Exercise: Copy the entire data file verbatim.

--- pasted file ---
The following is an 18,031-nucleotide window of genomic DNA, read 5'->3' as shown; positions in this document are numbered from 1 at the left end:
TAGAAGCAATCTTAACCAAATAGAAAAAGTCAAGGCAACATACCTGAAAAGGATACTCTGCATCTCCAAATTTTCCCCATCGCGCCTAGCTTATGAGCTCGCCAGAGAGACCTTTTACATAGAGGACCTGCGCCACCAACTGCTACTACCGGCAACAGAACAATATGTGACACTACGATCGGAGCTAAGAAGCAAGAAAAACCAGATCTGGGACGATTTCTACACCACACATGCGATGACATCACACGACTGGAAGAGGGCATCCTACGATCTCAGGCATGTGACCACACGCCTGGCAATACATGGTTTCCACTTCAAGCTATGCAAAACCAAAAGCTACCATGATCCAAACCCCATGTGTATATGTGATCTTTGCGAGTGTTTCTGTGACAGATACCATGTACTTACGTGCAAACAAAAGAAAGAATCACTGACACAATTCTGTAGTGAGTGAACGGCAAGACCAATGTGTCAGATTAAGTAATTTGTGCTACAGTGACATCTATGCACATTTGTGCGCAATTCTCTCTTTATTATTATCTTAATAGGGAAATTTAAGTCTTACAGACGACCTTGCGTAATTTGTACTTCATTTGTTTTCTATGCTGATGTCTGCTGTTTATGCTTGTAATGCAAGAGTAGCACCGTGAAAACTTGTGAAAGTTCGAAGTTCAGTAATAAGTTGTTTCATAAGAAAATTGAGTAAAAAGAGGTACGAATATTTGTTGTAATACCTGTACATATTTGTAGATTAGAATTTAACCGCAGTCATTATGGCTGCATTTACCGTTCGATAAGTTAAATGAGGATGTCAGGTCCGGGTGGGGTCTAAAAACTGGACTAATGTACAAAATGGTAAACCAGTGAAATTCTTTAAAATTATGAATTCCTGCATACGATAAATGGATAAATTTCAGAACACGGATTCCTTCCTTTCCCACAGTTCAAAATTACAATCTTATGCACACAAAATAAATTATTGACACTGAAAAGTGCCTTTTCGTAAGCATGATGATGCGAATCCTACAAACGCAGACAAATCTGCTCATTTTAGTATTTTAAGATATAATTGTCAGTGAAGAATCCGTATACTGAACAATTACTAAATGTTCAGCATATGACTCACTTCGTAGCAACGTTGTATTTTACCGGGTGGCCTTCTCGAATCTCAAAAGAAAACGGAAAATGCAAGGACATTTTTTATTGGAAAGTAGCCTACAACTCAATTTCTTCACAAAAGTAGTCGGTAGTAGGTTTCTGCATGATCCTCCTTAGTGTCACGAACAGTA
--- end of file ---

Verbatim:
The following is an 18,031-nucleotide window of genomic DNA, read 5'->3' as shown; positions in this document are numbered from 1 at the left end:
TAGAAGCAATCTTAACCAAATAGAAAAAGTCAAGGCAACATACCTGAAAAGGATACTCTGCATCTCCAAATTTTCCCCATCGCGCCTAGCTTATGAGCTCGCCAGAGAGACCTTTTACATAGAGGACCTGCGCCACCAACTGCTACTACCGGCAACAGAACAATATGTGACACTACGATCGGAGCTAAGAAGCAAGAAAAACCAGATCTGGGACGATTTCTACACCACACATGCGATGACATCACACGACTGGAAGAGGGCATCCTACGATCTCAGGCATGTGACCACACGCCTGGCAATACATGGTTTCCACTTCAAGCTATGCAAAACCAAAAGCTACCATGATCCAAACCCCATGTGTATATGTGATCTTTGCGAGTGTTTCTGTGACAGATACCATGTACTTACGTGCAAACAAAAGAAAGAATCACTGACACAATTCTGTAGTGAGTGAACGGCAAGACCAATGTGTCAGATTAAGTAATTTGTGCTACAGTGACATCTATGCACATTTGTGCGCAATTCTCTCTTTATTATTATCTTAATAGGGAAATTTAAGTCTTACAGACGACCTTGCGTAATTTGTACTTCATTTGTTTTCTATGCTGATGTCTGCTGTTTATGCTTGTAATGCAAGAGTAGCACCGTGAAAACTTGTGAAAGTTCGAAGTTCAGTAATAAGTTGTTTCATAAGAAAATTGAGTAAAAAGAGGTACGAATATTTGTTGTAATACCTGTACATATTTGTAGATTAGAATTTAACCGCAGTCATTATGGCTGCATTTACCGTTCGATAAGTTAAATGAGGATGTCAGGTCCGGGTGGGGTCTAAAAACTGGACTAATGTACAAAATGGTAAACCAGTGAAATTCTTTAAAATTATGAATTCCTGCATACGATAAATGGATAAATTTCAGAACACGGATTCCTTCCTTTCCCACAGTTCAAAATTACAATCTTATGCACACAAAATAAATTATTGACACTGAAAAGTGCCTTTTCGTAAGCATGATGATGCGAATCCTACAAACGCAGACAAATCTGCTCATTTTAGTATTTTAAGATATAATTGTCAGTGAAGAATCCGTATACTGAACAATTACTAAATGTTCAGCATATGACTCACTTCGTAGCAACGTTGTATTTTACCGGGTGGCCTTCTCGAATCTCAAAAGAAAACGGAAAATGCAAGGACATTTTTTATTGGAAAGTAGCCTACAACTCAATTTCTTCACAAAAGTAGTCGGTAGTAGGTTTCTGCATGATCCTCCTTAGTGTCACGAACAGTA